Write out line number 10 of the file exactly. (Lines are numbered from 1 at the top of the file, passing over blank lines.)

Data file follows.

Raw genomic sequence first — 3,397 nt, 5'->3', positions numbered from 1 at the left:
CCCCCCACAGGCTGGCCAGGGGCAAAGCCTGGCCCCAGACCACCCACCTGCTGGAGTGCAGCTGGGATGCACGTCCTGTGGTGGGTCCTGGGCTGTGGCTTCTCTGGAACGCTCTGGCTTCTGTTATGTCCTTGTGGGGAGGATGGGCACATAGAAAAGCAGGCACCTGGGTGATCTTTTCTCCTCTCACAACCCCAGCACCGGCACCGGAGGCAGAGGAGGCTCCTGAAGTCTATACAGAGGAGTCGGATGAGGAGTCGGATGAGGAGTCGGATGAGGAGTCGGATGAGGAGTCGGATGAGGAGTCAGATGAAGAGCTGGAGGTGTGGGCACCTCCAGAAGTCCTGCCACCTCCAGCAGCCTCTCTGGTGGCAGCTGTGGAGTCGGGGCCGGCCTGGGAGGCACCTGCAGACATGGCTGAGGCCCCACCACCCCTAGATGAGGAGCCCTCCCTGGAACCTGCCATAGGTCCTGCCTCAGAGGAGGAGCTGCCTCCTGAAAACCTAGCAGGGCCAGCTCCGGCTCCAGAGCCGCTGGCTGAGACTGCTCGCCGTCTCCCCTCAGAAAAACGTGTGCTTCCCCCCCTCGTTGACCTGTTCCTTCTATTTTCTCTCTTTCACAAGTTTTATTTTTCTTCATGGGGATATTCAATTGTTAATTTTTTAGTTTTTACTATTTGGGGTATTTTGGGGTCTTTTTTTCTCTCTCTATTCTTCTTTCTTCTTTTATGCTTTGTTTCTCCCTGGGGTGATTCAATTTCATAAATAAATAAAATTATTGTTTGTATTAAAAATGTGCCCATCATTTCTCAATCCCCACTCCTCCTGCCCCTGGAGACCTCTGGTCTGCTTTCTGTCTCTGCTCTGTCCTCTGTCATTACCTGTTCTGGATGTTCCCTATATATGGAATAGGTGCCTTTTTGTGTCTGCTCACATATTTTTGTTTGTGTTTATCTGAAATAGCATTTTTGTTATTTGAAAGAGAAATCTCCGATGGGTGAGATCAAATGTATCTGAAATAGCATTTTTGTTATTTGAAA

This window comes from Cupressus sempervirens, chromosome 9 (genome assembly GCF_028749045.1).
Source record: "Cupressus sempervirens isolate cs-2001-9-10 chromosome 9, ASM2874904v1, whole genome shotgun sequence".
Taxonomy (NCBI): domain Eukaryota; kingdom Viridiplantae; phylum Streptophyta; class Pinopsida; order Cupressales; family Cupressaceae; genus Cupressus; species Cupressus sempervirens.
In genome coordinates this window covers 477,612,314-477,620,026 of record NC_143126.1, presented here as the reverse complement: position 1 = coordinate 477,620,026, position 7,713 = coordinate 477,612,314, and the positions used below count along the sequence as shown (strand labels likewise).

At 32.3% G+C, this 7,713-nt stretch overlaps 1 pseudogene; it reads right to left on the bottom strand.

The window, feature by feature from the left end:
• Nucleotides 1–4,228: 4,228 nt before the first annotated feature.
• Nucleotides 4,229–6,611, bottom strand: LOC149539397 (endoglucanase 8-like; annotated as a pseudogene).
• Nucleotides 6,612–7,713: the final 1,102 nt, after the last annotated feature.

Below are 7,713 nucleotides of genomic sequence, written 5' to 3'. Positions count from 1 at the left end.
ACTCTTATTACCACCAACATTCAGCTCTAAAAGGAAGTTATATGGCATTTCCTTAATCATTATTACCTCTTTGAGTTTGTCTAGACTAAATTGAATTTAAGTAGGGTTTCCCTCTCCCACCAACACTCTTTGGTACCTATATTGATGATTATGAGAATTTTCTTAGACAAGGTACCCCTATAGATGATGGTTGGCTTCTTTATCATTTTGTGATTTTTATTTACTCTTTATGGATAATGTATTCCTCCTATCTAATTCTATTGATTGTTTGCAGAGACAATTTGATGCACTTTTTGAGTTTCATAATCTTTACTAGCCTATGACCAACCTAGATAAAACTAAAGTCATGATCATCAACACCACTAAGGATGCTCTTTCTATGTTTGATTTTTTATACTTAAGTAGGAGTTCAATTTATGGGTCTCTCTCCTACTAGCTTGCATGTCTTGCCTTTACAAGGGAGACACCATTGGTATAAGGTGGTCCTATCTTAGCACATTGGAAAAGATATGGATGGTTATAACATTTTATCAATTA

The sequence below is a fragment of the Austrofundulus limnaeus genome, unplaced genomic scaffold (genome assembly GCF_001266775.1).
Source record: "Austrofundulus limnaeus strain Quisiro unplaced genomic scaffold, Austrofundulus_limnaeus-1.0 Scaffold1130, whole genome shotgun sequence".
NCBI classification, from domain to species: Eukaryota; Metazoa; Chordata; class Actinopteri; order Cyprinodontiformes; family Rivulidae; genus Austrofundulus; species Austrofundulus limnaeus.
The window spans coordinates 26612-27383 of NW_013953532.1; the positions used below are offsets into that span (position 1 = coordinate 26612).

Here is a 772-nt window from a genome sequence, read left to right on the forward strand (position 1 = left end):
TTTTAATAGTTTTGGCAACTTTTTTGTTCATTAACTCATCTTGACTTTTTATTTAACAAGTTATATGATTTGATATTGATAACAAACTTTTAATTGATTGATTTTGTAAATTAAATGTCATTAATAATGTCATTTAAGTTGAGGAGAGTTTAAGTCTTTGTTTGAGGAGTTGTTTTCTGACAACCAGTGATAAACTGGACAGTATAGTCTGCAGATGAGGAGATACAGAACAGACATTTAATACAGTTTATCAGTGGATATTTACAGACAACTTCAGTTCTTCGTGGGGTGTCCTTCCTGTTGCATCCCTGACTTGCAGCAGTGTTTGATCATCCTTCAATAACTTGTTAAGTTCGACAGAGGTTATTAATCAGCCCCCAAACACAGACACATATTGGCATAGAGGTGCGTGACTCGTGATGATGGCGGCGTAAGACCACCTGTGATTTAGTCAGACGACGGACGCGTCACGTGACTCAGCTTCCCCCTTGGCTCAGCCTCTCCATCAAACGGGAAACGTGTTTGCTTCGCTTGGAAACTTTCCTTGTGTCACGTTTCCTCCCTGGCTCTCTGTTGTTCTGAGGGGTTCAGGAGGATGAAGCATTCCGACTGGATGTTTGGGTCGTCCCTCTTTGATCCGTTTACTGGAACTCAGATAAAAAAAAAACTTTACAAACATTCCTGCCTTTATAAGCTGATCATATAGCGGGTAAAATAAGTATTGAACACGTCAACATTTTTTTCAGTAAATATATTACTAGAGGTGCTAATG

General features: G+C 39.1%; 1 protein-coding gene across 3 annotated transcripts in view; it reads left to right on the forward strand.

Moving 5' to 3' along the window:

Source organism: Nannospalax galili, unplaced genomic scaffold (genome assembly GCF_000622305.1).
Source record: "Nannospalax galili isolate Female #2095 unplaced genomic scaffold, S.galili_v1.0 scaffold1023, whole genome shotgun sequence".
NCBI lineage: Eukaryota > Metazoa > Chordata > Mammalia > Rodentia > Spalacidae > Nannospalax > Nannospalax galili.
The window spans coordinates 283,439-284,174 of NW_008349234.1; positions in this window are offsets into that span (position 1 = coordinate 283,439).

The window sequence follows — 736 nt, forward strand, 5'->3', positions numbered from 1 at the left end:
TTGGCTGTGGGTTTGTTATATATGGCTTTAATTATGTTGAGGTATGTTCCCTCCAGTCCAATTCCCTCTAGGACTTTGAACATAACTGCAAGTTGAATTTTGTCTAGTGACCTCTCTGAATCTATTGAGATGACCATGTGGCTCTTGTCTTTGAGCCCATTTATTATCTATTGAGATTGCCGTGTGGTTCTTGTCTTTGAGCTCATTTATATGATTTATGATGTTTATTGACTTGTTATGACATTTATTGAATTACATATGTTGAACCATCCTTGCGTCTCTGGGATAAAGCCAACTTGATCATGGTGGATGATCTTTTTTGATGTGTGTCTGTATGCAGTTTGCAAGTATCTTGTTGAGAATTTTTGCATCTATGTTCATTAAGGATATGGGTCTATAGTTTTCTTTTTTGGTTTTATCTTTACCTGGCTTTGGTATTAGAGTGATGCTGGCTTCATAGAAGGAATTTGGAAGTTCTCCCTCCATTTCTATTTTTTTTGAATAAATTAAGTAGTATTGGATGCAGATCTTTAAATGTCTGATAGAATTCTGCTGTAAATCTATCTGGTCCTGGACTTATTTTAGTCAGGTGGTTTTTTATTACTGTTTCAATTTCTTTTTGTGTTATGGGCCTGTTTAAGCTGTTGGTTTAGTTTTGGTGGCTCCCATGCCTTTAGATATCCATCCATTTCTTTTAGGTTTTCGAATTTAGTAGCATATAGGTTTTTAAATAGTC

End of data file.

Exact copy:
• Nucleotides 4,229–6,611, bottom strand: LOC149539397 (endoglucanase 8-like; annotated as a pseudogene).